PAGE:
Dir:Yves Caumon. Fr. 2005. 91mins.
Amodern rural fable teetering halfway between country-house ghost story andslapstick silent comedy, Peekaboo is a lightweight but originaldivertissement that will amuse Gallic audiences without knocking them sideways.Playing entertainingly with the back-to-nature impulses, and phobias, of theurban bourgeoisie, the film is carried by the wordless central performance ofBernard Blancan as a dispossessed peasant who takes refuge in the bottom of awell when his family's old farmhouse is sold and converted.
Peekaboo! depends for its effect onour finding Blancan's wide-eyed gormlessness endearing rather than irritating;but most viewers will grant their indulgence, and ride the tractor into thefinal hay barn. The film could see some foreign service if pitched to thequirkier, crossover end of the family market.
Thirtyyears after it was last officially inhabited, a crumbling farmhouse is sold toa young urban couple with two kids who have decided to chase the Good Life. WhatCaroline (Lucia Sanchez) and Frederic (Antoine Chappey) fail to realise is thatthe old manor house was not entirely empty. Unable legally to inherit the housewhen his parents died, surviving son Raymond simply camped out in a corner ofthe edifice.
Whenthe builders move in, Raymond is forced to relocate from room to barn tohaystack like a hunted animal; finally, he concretes over the bottom of theabandoned well, and makes that his home.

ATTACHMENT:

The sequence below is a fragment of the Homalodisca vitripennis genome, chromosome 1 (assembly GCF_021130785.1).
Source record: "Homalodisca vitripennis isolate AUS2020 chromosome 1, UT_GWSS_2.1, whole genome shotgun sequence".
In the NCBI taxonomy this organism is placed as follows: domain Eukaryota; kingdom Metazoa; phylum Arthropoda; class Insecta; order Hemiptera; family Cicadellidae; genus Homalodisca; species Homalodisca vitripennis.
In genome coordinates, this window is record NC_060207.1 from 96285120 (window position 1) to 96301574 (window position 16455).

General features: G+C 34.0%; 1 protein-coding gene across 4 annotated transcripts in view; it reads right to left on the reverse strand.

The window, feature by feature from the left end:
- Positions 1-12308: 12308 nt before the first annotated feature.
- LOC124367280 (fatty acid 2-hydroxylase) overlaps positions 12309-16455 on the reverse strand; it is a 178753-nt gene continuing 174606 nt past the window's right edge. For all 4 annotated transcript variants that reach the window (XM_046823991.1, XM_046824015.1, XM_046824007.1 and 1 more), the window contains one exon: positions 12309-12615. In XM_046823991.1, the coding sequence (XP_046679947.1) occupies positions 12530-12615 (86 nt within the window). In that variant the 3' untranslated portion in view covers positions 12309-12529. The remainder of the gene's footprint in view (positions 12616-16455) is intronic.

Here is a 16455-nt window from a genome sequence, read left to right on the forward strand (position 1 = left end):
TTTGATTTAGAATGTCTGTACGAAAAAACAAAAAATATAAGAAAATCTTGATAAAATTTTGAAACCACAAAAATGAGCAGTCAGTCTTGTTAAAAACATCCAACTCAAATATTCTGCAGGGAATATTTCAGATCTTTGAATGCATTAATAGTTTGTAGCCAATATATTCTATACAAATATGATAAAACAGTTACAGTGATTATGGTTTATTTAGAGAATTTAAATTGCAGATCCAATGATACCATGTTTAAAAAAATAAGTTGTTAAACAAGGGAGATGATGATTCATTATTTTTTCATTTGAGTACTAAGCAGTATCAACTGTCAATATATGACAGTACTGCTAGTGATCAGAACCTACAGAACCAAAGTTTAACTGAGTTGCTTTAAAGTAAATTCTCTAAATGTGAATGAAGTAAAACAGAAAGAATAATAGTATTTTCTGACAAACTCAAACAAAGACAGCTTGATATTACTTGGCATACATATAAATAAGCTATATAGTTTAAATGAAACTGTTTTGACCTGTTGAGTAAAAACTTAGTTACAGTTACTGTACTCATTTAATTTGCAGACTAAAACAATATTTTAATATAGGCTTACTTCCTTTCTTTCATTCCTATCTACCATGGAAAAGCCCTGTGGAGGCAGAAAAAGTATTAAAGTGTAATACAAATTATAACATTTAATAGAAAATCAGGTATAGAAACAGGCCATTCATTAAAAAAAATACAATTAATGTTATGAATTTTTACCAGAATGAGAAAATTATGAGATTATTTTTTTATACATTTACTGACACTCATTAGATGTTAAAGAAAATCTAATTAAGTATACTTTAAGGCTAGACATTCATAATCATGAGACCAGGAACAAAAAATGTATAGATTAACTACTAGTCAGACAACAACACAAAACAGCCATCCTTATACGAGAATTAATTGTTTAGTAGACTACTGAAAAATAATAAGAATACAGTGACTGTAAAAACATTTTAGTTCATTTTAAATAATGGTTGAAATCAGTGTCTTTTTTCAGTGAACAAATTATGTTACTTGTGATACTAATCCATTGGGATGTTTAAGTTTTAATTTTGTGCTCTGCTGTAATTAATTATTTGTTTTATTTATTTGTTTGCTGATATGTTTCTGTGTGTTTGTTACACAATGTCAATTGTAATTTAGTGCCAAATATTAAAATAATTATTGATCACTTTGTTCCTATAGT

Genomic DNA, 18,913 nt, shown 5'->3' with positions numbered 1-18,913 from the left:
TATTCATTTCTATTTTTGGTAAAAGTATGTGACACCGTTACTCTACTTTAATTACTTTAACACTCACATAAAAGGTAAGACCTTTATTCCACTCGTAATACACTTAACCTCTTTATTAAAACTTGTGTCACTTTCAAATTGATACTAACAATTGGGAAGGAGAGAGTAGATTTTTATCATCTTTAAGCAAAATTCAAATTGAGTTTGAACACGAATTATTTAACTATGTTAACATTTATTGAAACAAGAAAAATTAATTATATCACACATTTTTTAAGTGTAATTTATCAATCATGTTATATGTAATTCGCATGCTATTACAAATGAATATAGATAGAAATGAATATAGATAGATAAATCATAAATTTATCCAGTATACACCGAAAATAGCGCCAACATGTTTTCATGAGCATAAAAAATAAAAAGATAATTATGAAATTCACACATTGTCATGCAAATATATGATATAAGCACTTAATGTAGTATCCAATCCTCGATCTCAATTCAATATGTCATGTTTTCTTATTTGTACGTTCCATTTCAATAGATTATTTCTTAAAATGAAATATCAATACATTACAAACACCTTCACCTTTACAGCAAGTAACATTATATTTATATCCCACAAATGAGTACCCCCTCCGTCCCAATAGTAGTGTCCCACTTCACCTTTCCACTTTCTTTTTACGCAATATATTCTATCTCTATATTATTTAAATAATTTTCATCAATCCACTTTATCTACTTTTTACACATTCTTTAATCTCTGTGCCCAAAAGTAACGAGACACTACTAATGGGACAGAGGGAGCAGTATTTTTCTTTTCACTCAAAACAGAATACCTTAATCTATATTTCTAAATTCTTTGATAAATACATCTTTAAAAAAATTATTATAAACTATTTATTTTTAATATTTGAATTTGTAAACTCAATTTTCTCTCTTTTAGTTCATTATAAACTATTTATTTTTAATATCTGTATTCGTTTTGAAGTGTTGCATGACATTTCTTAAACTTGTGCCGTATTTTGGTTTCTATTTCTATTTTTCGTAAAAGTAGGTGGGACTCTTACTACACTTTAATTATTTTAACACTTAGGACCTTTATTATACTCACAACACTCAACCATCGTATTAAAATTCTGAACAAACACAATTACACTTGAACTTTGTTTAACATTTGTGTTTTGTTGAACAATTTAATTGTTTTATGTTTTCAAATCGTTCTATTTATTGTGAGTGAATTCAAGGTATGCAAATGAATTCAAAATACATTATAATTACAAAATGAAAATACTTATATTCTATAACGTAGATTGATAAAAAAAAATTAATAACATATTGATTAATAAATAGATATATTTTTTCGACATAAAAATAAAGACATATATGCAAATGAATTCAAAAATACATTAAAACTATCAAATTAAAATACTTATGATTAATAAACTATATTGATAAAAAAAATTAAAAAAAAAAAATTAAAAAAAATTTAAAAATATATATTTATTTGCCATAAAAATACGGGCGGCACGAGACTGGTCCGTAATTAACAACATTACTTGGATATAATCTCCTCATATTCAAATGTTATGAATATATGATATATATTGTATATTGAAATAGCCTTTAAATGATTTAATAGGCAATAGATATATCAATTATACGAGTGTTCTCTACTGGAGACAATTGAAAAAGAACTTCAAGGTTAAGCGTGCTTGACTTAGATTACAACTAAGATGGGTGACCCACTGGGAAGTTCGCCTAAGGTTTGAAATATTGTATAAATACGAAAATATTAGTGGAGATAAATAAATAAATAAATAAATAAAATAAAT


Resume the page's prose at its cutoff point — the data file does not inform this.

Raymond'sback story is revealed gradually (we don't even learn his name until an hourin), partly by the terminally anxious local postwoman, partly by the lugubriouslocals in the dentist's surgery where Frederic works, substituting a colleaguewho is close to retirement. This plot detail, and the Parisians-in-the-countrytheme, reminds one of Noemie Lvovsky's 2003 comedy Les Sentiments - asdoes the strong vaudeville colour palette, though here it is mostly confined tothe Tricia-Guild-like decor of the renovated farmhouse and Caroline'speasant-chic garb.
Twelveminutes in, with Raymond ensconced in his new home, Peekaboo! becomes aone-joke film - the joke being that there's a guy in the well. When theydiscover that anything they drop in the well reappears the next morning, thekids realise there's something funny going on; but the parents are cocoonedfrom the truth by... well, being grown-ups.
Caumonand co-scriptwriter Emmanuelle Jacob find entertaining ways to string out thegag - sometimes with pure visual slapstick (Raymond putting his foot in thefish tank as he climbs into the house, or trying to put back one of thosemoo-cow cylinders without it making a noise), sometimes with more metaphysicaltouches (Raymond seeing his reflection in a mirror and staring at himself withsad wonder, Raymond seeing moons and aeroplanes framed in his circular windowon the world).
Thedirector must also be given credit for underplaying his film's symbolic agenda- we're welcome to see Raymond as a metaphor for France's fading ruraltraditions, but we can also read him, more simply, as a misfit who cannotabandon the only home he has ever known.
Strongkey-lighting and an edgy accordion soundtrack play up the twisted side of whatmight otherwise be a family matinee comedy. And in its last 10 minutes, Peekaboo!turns a decidedly darker shade - before delivering a suspended happy ending inthe final frames.
Sunday Morning Productions